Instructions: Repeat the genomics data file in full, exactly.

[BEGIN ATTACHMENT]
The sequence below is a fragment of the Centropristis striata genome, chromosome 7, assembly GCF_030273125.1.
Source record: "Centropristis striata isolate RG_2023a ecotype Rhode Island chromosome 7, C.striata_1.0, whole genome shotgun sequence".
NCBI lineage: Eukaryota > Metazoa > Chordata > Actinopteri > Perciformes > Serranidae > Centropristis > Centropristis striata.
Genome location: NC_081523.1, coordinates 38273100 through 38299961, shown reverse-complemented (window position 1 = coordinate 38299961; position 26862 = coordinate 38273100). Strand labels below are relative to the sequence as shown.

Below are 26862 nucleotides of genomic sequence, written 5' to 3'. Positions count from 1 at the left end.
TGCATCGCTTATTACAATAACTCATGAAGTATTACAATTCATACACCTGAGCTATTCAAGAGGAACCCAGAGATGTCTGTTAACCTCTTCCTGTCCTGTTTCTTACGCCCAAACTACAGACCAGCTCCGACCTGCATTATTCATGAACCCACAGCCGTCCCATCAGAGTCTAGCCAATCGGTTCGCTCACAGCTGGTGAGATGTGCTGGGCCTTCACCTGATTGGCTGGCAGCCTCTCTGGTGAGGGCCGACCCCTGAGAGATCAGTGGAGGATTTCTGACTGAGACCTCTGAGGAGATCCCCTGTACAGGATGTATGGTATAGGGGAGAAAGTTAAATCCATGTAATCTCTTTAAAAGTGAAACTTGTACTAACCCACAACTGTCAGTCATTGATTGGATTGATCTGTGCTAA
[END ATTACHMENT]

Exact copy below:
The sequence below is a fragment of the Centropristis striata genome, chromosome 7, assembly GCF_030273125.1.
Source record: "Centropristis striata isolate RG_2023a ecotype Rhode Island chromosome 7, C.striata_1.0, whole genome shotgun sequence".
NCBI lineage: Eukaryota > Metazoa > Chordata > Actinopteri > Perciformes > Serranidae > Centropristis > Centropristis striata.
Genome location: NC_081523.1, coordinates 38273100 through 38299961, shown reverse-complemented (window position 1 = coordinate 38299961; position 26862 = coordinate 38273100). Strand labels below are relative to the sequence as shown.

Below are 26862 nucleotides of genomic sequence, written 5' to 3'. Positions count from 1 at the left end.
TGCATCGCTTATTACAATAACTCATGAAGTATTACAATTCATACACCTGAGCTATTCAAGAGGAACCCAGAGATGTCTGTTAACCTCTTCCTGTCCTGTTTCTTACGCCCAAACTACAGACCAGCTCCGACCTGCATTATTCATGAACCCACAGCCGTCCCATCAGAGTCTAGCCAATCGGTTCGCTCACAGCTGGTGAGATGTGCTGGGCCTTCACCTGATTGGCTGGCAGCCTCTCTGGTGAGGGCCGACCCCTGAGAGATCAGTGGAGGATTTCTGACTGAGACCTCTGAGGAGATCCCCTGTACAGGATGTATGGTATAGGGGAGAAAGTTAAATCCATGTAATCTCTTTAAAAGTGAAACTTGTACTAACCCACAACTGTCAGTCATTGATTGGATTGATCTGTGCTAA